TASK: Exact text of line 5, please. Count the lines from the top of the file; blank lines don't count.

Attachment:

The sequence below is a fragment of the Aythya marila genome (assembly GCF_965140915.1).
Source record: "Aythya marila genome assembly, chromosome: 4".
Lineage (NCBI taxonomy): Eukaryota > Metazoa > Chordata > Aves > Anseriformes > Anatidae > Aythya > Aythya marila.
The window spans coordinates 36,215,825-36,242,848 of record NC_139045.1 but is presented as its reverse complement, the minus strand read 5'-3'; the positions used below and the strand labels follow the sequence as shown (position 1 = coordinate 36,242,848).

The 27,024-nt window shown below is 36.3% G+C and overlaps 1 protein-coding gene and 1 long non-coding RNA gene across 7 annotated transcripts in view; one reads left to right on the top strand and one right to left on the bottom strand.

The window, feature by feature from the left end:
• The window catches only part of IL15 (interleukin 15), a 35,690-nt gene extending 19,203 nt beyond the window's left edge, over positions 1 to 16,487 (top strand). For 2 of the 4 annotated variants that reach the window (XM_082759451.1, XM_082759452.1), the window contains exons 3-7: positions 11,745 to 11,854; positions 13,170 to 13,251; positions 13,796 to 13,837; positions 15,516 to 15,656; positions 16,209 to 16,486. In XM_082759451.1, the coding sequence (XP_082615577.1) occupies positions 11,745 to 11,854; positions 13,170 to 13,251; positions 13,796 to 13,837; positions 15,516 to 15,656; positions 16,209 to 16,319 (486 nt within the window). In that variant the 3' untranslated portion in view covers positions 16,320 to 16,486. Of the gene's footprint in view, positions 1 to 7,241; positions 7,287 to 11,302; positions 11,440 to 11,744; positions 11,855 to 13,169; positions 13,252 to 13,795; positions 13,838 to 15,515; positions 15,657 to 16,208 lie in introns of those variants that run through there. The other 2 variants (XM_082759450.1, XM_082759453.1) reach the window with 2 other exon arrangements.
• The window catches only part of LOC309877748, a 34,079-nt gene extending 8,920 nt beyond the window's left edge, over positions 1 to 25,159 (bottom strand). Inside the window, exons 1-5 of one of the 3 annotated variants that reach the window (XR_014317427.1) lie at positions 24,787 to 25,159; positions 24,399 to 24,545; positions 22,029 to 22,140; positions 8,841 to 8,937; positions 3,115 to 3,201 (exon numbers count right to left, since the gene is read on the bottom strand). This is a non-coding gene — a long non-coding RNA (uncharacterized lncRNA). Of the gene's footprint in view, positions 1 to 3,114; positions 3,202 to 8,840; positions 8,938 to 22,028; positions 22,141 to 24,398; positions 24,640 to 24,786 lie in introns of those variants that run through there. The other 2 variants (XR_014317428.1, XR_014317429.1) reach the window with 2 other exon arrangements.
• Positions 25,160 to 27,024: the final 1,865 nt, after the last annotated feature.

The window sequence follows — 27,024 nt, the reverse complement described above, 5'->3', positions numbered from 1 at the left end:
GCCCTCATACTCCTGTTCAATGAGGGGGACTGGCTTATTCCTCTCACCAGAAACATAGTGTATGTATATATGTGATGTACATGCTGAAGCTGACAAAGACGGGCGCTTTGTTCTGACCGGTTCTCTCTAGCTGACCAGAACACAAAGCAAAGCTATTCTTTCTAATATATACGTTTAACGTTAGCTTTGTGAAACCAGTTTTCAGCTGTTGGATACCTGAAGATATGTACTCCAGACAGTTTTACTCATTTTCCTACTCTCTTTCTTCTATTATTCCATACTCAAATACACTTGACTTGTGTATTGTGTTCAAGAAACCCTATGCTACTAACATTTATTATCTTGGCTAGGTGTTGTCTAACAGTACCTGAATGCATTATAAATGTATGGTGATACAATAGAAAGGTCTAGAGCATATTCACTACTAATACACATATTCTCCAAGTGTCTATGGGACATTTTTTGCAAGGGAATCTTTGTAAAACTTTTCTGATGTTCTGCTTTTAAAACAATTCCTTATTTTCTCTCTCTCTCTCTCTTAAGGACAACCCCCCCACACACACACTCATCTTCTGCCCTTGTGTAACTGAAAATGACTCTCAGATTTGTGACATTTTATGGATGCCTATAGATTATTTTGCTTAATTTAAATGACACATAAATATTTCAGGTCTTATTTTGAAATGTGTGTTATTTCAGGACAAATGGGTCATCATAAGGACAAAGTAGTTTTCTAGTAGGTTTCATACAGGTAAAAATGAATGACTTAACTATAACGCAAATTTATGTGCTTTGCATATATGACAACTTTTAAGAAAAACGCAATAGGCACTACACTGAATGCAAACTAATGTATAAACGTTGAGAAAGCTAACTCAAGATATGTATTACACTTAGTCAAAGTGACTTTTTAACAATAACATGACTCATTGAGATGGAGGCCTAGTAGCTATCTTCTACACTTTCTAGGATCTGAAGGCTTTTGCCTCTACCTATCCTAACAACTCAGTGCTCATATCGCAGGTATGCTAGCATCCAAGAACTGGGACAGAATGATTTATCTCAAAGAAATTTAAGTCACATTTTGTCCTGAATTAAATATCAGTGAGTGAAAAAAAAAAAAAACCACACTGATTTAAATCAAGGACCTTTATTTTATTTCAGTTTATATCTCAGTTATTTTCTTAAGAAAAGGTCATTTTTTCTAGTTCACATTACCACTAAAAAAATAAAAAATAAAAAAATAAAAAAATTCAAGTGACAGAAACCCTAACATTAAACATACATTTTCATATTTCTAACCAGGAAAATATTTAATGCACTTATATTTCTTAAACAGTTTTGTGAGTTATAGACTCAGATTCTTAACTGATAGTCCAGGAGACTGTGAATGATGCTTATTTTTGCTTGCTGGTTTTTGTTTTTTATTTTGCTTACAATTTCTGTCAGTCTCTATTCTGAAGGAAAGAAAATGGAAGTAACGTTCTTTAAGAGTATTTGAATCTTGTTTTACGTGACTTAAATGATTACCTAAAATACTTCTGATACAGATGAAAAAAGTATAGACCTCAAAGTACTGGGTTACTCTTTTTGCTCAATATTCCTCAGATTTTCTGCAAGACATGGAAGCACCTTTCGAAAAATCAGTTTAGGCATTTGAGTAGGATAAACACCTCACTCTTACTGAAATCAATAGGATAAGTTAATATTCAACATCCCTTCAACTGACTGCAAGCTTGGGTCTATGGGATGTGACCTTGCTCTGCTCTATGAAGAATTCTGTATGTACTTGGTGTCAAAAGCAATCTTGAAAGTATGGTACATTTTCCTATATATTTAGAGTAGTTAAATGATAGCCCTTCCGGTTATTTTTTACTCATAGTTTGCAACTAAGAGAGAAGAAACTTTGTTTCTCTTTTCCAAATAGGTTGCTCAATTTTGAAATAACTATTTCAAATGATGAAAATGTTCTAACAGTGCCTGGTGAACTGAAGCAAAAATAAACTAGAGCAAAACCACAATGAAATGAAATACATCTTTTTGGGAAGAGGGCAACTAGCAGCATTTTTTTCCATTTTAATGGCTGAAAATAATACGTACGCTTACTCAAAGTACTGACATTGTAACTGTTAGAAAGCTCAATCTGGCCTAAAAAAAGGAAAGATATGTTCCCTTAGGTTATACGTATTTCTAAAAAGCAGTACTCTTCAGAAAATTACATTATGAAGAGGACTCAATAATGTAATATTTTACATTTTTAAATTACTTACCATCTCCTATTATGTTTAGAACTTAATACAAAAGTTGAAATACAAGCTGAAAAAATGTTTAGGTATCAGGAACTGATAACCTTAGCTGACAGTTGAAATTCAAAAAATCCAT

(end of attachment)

The 27,024-nt window shown below is 36.3% G+C and overlaps 1 protein-coding gene and 1 long non-coding RNA gene across 7 annotated transcripts in view; one reads left to right on the top strand and one right to left on the bottom strand.